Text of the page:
Oct 142022

Cobra up close After a long time, we have had a long weekend and my daughter has been quite excited about it! She had already prepared a list of things to do during this weekend. At the top of the list was a visit to the zoo. So that is what we did on Saturday morning. The Madras Crocodile bank is a couple of hours journey from our house and is a major attraction here. It is one of the largest reptile zoos in the world and houses crocodiles, alligators and gharials. Also at the bank are snakes, both poisonous and non-venomous. So that was our destination and we set off as soon as we could (which was past 10 in the morning!), with bags packed full of chips and drinks and biscuits, with a camera and multiple photos with superior photo-taking abilities!

I had already read about the bank and knew that snake venom extraction was performed live here. I have this morbid fascination towards snakes and that was the first place we visited. But unfortunately, major disappointment there! The venom extraction was temporarily closed and would restart in a month’s time. So we couldn’t see that. But we did see a lot of very poisonous snakes including the King Cobra, the Spectacled Cobra and the Russell’s Viper. The men who do the extraction were very friendly and though they couldn’t demo the extraction, they were very happy to talk to us about the snakes. They told us hair-raising stories about how the snakes had bitten one of them, who, as a result, lost a part of his finger! The venom had also turned that finger black!

After the snake stop, we headed over to the other reptiles – lizards, some more snakes, a green anaconda. There were also quite a few tortoise, from cute, little ones to big, giant ones! My daughter couldn’t believe her eyes when she saw the giant Aldabra tortoise! We even saw some tortoises in the crocodile enclosures. Not sure how they were not eaten up by the crocs! I understand the crocs were fed regularly, so maybe they just don’t feel like chasing after food in a hard shell :)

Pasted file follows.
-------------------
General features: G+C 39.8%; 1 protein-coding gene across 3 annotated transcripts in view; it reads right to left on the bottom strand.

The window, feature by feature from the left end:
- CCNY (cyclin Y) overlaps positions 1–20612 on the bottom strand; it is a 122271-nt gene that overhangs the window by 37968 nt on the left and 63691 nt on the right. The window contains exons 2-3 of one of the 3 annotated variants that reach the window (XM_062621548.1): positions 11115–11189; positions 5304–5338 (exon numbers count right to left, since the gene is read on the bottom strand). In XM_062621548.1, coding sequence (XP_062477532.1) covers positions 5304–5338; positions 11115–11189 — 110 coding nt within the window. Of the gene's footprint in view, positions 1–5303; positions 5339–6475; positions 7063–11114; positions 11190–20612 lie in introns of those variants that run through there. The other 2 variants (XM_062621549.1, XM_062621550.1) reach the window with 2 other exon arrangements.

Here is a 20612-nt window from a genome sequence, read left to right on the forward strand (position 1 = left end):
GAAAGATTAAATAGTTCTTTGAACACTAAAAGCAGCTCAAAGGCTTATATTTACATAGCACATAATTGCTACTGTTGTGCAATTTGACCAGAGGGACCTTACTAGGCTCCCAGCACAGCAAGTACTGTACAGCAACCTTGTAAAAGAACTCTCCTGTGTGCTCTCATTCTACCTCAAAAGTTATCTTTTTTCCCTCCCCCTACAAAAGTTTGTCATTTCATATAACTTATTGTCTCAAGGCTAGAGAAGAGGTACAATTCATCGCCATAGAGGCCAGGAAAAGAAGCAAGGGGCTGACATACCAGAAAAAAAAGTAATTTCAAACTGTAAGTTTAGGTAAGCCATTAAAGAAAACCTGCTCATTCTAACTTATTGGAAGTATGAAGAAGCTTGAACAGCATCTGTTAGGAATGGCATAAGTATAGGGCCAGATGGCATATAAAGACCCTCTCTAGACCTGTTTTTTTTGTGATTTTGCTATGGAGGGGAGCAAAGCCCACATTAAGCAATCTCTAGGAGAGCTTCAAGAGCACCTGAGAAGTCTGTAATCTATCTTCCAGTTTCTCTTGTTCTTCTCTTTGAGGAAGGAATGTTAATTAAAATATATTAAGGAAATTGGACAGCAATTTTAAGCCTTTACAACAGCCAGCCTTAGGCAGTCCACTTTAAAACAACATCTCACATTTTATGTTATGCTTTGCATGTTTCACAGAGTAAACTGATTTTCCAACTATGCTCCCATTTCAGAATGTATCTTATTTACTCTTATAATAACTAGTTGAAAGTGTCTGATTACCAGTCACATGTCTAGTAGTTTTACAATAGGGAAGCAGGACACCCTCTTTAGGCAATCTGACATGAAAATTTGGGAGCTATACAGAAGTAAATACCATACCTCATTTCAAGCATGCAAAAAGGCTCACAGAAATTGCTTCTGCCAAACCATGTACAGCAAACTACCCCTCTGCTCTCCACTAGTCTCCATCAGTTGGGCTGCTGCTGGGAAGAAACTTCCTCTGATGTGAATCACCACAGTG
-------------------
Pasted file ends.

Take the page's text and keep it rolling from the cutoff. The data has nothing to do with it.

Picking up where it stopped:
After all these creatures, we finally ventured to the centre of attraction at the farm – the giant crocodiles, alligators and gharials. All sizes of crocodiles were there – from small ones to really gigantic ones. Big or small, they were all scary to look at! Some of the crocodiles were kept in small enclosures that housed 3-4 of these giants but a whole lot of others were kept in huge places with water in the middle and a wide sandy space around it. A lot of crocs were hidden in the water and a lot more were basking in the sun. The truly gigantic salt water crocodiles are another attraction at the bank. Jaws III is a super-awesome giant salt water crocodile and is the biggest crocodile in captivity in India. It measures more than 16 feet and weights about 600 kgs! Most salt water crocodiles are scary to look at and this one, scarier than most! I understand feeding Jaws III is an event worth attending, but happens on Sundays only. Oh well, another miss..

Finally, we saw a gharial in its natural habitat – swimming in a giant aquarium, among fish and tortoises. Truly, we were able to appreciate their size when we saw them at eye-level! Btw, a gharial is a crocodile-like reptile, native to India. It is a critically endangered species and is protected by law. Its significant feature is a long, thin snout that it uses to catch fish and other small prey.

And with that, I come to the end of our visit to the zoo :) Now, I should get back to completing some paper jewelry orders that are long-pending!

 Posted by Oren Green